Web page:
[molpro-user] Re: ... i/o bottleneck?

Sigismondo Boschi s.boschi at cineca.it
Tue Mar 8 07:55:21 GMT 2005

subject was:
Re: [molpro-user] Re: performance on Sun ultraSparc, solaris 9: disk i/o 

> Now, it would seem that the devices named ssd0 and ssd3 (and also ssd2) are quite bottlenecked in terms of their service wait time and also the % time busy.  Unfortunately, I don't know how to verify that these correspond to the scratch filesystems (I suspect they do), because I can't seem to find the map that connects device id's in iostat to device files in /etc/mnttab.  Using this data, can someone on the list confirm that my suspicion that there is a disk bottleneck on these systems, and if possible, recommend to me how I can find out which iostat device id's correspond to device files on my system?  I would be very grateful for any suggestions.


I have the same behavior with molpro, on a IBM SP p690 system with GPFS.

The deep reason of it, is that I/O is very fragmentated (block too 
small). What happend is that the developer of molpro wanted to forget 
about I/O, since in old system you had no memory an in recent systems 
caching was doing the job quite well.

I am not sure this is the only reason, but for sure is the main one.

What happend today is that computation are larger, memory is larger and 
those block-sizes are simply too small with respect to today systems. 
Expecially for GPFS (I do not know about Sun), but also local 
filesystems give quite nice problems with caching...

The point there is that years ago the "system-call overhead" implied in 
I/O was negligible. Today that part is the main part.

However this is not my main concern about molpro. Read below.

I also gave a try to the parallel version of molpro an I found that it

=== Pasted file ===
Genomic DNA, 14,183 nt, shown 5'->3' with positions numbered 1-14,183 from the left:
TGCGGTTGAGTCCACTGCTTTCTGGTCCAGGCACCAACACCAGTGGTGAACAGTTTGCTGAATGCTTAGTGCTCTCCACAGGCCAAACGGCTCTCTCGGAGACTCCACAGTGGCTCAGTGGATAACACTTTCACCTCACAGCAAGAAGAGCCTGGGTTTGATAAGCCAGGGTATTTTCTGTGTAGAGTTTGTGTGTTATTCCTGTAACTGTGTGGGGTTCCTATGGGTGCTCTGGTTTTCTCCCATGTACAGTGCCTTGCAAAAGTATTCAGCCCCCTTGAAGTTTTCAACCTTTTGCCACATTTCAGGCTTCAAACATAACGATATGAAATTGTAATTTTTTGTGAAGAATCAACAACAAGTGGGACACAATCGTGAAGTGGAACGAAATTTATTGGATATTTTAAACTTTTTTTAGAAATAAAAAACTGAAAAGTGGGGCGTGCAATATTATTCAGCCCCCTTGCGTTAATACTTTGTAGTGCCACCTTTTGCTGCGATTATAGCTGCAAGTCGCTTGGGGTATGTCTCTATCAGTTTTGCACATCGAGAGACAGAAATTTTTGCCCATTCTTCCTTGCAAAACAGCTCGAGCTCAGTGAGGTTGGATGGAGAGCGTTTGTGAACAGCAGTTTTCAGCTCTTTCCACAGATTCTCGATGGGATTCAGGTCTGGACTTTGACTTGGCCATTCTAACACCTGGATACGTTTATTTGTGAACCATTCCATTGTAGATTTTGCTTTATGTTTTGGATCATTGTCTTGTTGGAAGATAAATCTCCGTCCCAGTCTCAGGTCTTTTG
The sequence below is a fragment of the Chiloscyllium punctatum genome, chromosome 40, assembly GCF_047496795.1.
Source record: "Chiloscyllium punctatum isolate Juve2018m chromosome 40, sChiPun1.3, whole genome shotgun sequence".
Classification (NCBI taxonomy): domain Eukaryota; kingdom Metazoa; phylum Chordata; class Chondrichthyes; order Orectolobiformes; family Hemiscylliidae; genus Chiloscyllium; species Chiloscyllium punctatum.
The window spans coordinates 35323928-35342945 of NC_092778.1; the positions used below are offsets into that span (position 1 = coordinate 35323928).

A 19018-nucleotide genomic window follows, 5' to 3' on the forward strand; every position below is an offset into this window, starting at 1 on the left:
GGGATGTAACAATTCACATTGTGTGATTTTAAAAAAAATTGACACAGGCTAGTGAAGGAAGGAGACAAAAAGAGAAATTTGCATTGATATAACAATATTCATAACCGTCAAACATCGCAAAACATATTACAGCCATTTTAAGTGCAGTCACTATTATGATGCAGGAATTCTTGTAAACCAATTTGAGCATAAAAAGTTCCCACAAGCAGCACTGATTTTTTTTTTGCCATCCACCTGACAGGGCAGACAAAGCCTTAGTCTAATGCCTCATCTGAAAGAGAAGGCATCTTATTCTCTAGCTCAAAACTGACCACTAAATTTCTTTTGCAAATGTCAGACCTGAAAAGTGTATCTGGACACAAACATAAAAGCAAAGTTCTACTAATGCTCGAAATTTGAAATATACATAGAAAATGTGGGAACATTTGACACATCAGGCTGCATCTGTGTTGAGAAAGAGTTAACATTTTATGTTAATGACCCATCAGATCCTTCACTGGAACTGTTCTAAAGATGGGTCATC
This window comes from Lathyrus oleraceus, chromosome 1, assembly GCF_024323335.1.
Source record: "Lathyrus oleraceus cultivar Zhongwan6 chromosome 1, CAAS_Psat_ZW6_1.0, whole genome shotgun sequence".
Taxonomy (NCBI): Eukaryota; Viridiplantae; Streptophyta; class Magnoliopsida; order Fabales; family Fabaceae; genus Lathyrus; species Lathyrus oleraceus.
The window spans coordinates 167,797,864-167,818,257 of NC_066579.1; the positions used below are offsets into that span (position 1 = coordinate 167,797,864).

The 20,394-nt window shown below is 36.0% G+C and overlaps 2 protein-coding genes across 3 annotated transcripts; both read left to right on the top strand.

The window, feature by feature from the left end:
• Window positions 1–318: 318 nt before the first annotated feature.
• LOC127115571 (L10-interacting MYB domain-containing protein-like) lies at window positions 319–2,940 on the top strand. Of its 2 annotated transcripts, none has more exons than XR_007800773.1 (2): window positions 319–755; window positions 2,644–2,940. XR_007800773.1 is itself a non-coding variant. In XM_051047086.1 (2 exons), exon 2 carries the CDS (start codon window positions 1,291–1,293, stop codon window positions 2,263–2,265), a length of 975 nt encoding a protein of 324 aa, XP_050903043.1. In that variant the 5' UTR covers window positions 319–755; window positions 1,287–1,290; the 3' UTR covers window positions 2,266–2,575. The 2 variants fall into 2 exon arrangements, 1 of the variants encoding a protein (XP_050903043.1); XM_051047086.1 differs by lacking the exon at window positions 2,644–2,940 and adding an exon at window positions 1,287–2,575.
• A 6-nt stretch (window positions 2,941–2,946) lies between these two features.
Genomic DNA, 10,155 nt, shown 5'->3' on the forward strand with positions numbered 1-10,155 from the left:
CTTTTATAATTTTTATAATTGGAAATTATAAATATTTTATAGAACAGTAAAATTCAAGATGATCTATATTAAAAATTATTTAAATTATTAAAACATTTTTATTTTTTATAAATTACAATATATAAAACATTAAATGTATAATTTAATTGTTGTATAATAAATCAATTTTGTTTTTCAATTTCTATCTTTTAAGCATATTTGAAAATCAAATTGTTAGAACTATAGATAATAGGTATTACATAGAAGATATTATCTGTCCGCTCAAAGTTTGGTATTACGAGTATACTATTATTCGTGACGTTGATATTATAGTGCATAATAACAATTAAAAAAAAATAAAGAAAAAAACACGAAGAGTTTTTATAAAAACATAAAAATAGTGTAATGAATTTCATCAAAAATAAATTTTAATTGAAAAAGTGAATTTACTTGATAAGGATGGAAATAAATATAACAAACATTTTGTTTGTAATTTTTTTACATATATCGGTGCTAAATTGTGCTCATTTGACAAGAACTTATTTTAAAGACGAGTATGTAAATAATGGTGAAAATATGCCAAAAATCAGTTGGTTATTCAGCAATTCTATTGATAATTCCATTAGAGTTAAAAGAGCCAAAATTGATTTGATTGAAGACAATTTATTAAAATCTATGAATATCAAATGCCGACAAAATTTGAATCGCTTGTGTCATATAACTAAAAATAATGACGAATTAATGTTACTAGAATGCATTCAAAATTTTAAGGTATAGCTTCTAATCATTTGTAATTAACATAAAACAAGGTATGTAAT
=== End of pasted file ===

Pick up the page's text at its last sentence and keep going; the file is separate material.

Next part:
is not possibile to avoid to store the integrals on disk (ccsd): even if 
I have about 2GB of memory per processor I was able to use just 200 MB.

This is the main limitation to parallel molpro.

The point with parallel computing is that you have memory, which is MUCH 
faster than disk (and with respect to gpfs, is not shared). And is 
large: running a typical task, 64 CPUs, you have at your disposal 128GBs 
of distributed memory... I have not seen often work files larger than this.

What I have to say here is simply that I did not find a way to tell to 
molpro "don't use disk, use memory. If not enought use disk". If it is 
possibile, simply the I/O problem, is not a problem!

Today computers have a memory/disk ratio much higher that once, and 
molpro - as well as all computational chemistry codes - would benefit a 
lot from it, if properly used.



    Sigismondo Boschi

Sigismondo Boschi, Ph.D.               tel: +39 051 6171559
CINECA (High Performance Systems)      fax: +39 051 6137273 - 6132198
via Magnanelli, 6/3                    http://instm.cineca.it
40033 Casalecchio di Reno (BO)-ITALY   http://www.cineca.it

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